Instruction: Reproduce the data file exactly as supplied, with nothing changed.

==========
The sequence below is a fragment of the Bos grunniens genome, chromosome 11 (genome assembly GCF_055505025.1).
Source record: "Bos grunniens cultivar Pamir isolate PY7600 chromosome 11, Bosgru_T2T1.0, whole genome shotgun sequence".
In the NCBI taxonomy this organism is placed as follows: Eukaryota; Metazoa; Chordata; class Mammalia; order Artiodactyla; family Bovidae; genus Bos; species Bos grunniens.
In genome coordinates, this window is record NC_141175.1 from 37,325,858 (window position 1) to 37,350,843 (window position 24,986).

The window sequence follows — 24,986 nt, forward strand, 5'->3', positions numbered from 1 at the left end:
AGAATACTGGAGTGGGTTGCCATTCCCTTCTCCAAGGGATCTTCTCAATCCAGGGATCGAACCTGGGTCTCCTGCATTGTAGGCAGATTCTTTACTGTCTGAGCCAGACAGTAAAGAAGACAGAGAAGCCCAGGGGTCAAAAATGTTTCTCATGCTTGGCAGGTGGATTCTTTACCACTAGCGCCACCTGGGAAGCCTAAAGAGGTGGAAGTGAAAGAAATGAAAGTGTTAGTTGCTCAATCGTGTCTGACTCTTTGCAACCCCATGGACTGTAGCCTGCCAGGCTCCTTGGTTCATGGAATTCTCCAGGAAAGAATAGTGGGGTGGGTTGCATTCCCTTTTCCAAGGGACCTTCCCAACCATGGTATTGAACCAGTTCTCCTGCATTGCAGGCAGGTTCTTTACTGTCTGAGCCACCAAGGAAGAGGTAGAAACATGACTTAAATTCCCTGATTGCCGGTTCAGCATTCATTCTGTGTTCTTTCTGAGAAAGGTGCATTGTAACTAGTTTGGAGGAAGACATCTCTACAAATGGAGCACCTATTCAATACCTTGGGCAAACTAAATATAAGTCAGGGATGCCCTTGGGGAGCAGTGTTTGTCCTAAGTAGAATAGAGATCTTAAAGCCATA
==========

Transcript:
The sequence below is a fragment of the Bos grunniens genome, chromosome 11 (genome assembly GCF_055505025.1).
Source record: "Bos grunniens cultivar Pamir isolate PY7600 chromosome 11, Bosgru_T2T1.0, whole genome shotgun sequence".
In the NCBI taxonomy this organism is placed as follows: Eukaryota; Metazoa; Chordata; class Mammalia; order Artiodactyla; family Bovidae; genus Bos; species Bos grunniens.
In genome coordinates, this window is record NC_141175.1 from 37,325,858 (window position 1) to 37,350,843 (window position 24,986).

The window sequence follows — 24,986 nt, forward strand, 5'->3', positions numbered from 1 at the left end:
AGAATACTGGAGTGGGTTGCCATTCCCTTCTCCAAGGGATCTTCTCAATCCAGGGATCGAACCTGGGTCTCCTGCATTGTAGGCAGATTCTTTACTGTCTGAGCCAGACAGTAAAGAAGACAGAGAAGCCCAGGGGTCAAAAATGTTTCTCATGCTTGGCAGGTGGATTCTTTACCACTAGCGCCACCTGGGAAGCCTAAAGAGGTGGAAGTGAAAGAAATGAAAGTGTTAGTTGCTCAATCGTGTCTGACTCTTTGCAACCCCATGGACTGTAGCCTGCCAGGCTCCTTGGTTCATGGAATTCTCCAGGAAAGAATAGTGGGGTGGGTTGCATTCCCTTTTCCAAGGGACCTTCCCAACCATGGTATTGAACCAGTTCTCCTGCATTGCAGGCAGGTTCTTTACTGTCTGAGCCACCAAGGAAGAGGTAGAAACATGACTTAAATTCCCTGATTGCCGGTTCAGCATTCATTCTGTGTTCTTTCTGAGAAAGGTGCATTGTAACTAGTTTGGAGGAAGACATCTCTACAAATGGAGCACCTATTCAATACCTTGGGCAAACTAAATATAAGTCAGGGATGCCCTTGGGGAGCAGTGTTTGTCCTAAGTAGAATAGAGATCTTAAAGCCATA